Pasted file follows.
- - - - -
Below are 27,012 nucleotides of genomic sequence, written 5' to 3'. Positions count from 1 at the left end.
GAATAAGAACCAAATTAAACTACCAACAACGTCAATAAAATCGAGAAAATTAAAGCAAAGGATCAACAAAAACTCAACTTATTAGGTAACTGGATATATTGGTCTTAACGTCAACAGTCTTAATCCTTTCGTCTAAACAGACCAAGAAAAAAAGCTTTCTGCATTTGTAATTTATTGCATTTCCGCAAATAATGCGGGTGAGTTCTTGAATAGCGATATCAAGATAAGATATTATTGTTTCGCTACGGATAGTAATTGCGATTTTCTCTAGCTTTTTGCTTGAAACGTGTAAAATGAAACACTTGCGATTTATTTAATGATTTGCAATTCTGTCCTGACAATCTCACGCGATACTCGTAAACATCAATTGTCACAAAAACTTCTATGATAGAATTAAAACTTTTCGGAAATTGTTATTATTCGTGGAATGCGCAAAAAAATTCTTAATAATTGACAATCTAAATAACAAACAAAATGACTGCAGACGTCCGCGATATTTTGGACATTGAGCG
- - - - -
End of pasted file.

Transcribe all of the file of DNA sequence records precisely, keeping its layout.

Below are 27,012 nucleotides of genomic sequence, written 5' to 3'. Positions count from 1 at the left end.
GAATAAGAACCAAATTAAACTACCAACAACGTCAATAAAATCGAGAAAATTAAAGCAAAGGATCAACAAAAACTCAACTTATTAGGTAACTGGATATATTGGTCTTAACGTCAACAGTCTTAATCCTTTCGTCTAAACAGACCAAGAAAAAAAGCTTTCTGCATTTGTAATTTATTGCATTTCCGCAAATAATGCGGGTGAGTTCTTGAATAGCGATATCAAGATAAGATATTATTGTTTCGCTACGGATAGTAATTGCGATTTTCTCTAGCTTTTTGCTTGAAACGTGTAAAATGAAACACTTGCGATTTATTTAATGATTTGCAATTCTGTCCTGACAATCTCACGCGATACTCGTAAACATCAATTGTCACAAAAACTTCTATGATAGAATTAAAACTTTTCGGAAATTGTTATTATTCGTGGAATGCGCAAAAAAATTCTTAATAATTGACAATCTAAATAACAAACAAAATGACTGCAGACGTCCGCGATATTTTGGACATTGAGCG